Drawing on a variety of disciplinary and theoretical approaches, this impressive collection of essays makes an innovative contribution to three areas of current, and often contentious, debate within Irish Studies.
This accessible volume illustrates the diversity of thinking on Irish history, culture and identity. By invoking theoretical perspectives including psychoanalysis, cultural theories of space, postcoloniality and theories of gender and sexual difference, the collection offers fresh perspectives on established subjects and brings new and under-represented areas of critical concern to the fore. Chapter subjects include:
* sexuality and gender identities
* the historiographical issues surrounding the Famine
* the Irish diaspora
* theories of space in relation to Ulster and beyond.
Contributors inlcude: David Alderson, Aidan Arrowsmith, Caitriona Beaumont, Fiona Becket, Scott Brewster, Dan Baron Cohen, Mary Corcoran, Virginia Crossman, Richard Kirkland, David Lloyd, Patrick McNally, Elisabeth Mahoney, Willy Maley, Shaun Richards, Éibhear Walshe.
The contributors consider representations of the black queer body, black queer literature, the pedagogical implications of black queer studies, and the ways that gender and sexuality have been glossed over in black studies and race and class marginalized in queer studies. Whether exploring the closet as a racially loaded metaphor, arguing for the inclusion of diaspora studies in black queer studies, considering how the black lesbian voice that was so expressive in the 1970s and 1980s is all but inaudible today, or investigating how the social sciences have solidified racial and sexual exclusionary practices, these insightful essays signal an important and necessary expansion of queer studies.
Contributors. Bryant K. Alexander, Devon Carbado, Faedra Chatard Carpenter, Keith Clark, Cathy Cohen, Roderick A. Ferguson, Jewelle Gomez, Phillip Brian Harper, Mae G. Henderson, Sharon P. Holland, E. Patrick Johnson, Kara Keeling, Dwight A. McBride, Charles I. Nero, Marlon B. Ross, Rinaldo Walcott, Maurice O. Wallace
Trites argues that the development of the genre over the past thirty years is an outgrowth of postmodernism, since YA novels are, by definition, texts that interrogate the social construction of individuals. Drawing on such nineteenth-century precursors as Little Women and Adventures of Huckleberry Finn, Disturbing the Universe demonstrates how important it is to employ poststructuralist methodologies in analyzing adolescent literature, both in critical studies and in the classroom. Among the twentieth-century authors discussed are Blume, Hamilton, Hinton, Le Guin, L'Engle, and Zindel.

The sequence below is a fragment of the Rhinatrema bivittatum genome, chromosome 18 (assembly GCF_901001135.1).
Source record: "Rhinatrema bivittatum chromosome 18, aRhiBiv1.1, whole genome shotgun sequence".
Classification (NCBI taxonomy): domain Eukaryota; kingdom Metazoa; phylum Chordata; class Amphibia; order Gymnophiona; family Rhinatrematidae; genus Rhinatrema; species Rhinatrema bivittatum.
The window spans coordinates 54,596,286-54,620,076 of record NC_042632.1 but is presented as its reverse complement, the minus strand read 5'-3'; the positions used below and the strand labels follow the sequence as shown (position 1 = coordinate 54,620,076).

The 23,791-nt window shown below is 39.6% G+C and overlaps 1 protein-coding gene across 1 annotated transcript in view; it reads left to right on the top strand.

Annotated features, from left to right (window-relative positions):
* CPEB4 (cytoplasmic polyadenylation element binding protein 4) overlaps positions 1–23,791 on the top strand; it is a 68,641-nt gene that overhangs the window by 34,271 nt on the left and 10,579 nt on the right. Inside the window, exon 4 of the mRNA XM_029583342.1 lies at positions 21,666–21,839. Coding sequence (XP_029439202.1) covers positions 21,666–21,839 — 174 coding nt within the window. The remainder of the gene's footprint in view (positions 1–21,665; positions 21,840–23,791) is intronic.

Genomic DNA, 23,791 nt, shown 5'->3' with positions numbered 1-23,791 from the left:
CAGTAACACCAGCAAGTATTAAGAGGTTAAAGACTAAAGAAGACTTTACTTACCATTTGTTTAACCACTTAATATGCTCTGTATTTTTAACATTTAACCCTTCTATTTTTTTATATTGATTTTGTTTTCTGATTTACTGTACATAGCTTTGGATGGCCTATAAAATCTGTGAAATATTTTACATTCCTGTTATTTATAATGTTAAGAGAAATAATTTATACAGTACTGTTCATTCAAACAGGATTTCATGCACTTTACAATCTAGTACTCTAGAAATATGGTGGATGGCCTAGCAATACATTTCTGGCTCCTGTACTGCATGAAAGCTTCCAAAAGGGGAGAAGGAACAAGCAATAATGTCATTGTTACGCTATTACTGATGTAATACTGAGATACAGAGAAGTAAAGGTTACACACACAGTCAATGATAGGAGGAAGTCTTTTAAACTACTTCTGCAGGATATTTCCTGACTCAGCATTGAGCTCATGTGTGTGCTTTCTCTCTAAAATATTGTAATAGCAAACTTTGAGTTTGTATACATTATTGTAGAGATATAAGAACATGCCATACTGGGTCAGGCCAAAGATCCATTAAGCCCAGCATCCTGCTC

Trites' work has applications for a broad range of readers, including scholars of children's literature and theorists of post-modernity as well as librarians and secondary-school teachers.
Disturbing the Universe: Power and Repression in Adolescent Literature by Roberta Seelinger Trites is the winner of the 2002 Children's Literature Association's Book Award. The award is given annually in order to promote and recognize outstanding contributions to children's literature, history, scholarship, and criticisim; it is one of the highest academic honors that can accrue to an author of children's literary criticism.
In Unclaimed Experience, Cathy Caruth proposes that in the "widespread and bewildering experience of trauma" in our century—both in its occurrence and in our attempt to understand it—we can recognize the possibility of a history no longer based on simple models of straightforward experience and reference. Through the notion of trauma, she contends, we come to a new understanding that permits history to arise where immediate understanding is impossible. In her wide-ranging discussion, Caruth engages Freud's theory of trauma as outlined in Moses and Monotheism and Beyond the Pleasure Principle; the notion of reference and the figure of the falling body in de Man, Kleist, and Kant; the narratives of personal catastrophe in Hiroshima mon amour; and the traumatic address in Lecompte's reinterpretation of Freud's narrative of the dream of the burning child.-- Robert Jay Lifton, M.D., author of Hiroshima in America and The Protean Self
From the Hardcover edition.
Moving seamlessly across genres and disciplines, Dayan considers legal practices and spiritual beliefs from medieval England, the North American colonies, and the Caribbean that have survived in our legal discourse, and she explores the civil deaths of felons and slaves through lawful repression. Tracing the legacy of slavery in the United States in the structures of the contemporary American prison system and in the administrative detention of ghostly supermax facilities, she also demonstrates how contemporary jurisprudence regarding cruel and unusual punishment prepared the way for abuses in Abu Ghraib and Guantánamo.
Using conventional historical and legal sources to answer unconventional questions, The Law Is a White Dog illuminates stark truths about civil society's ability to marginalize, exclude, and dehumanize.
Characterization has long been a troubled and neglected problem within literary theory. Through close readings of such novels as Pride and Prejudice, Great Expectations, and Le Père Goriot, Woloch demonstrates that the representation of any character takes place within a shifting field of narrative attention and obscurity. Each individual--whether the central figure or a radically subordinated one--emerges as a character only through his or her distinct and contingent space within the narrative as a whole. The "character-space," as Woloch defines it, marks the dramatic interaction between an implied person and his or her delimited position within a narrative structure. The organization of, and clashes between, many character-spaces within a single narrative totality is essential to the novel's very achievement and concerns, striking at issues central to narrative poetics, the aesthetics of realism, and the dynamics of literary representation.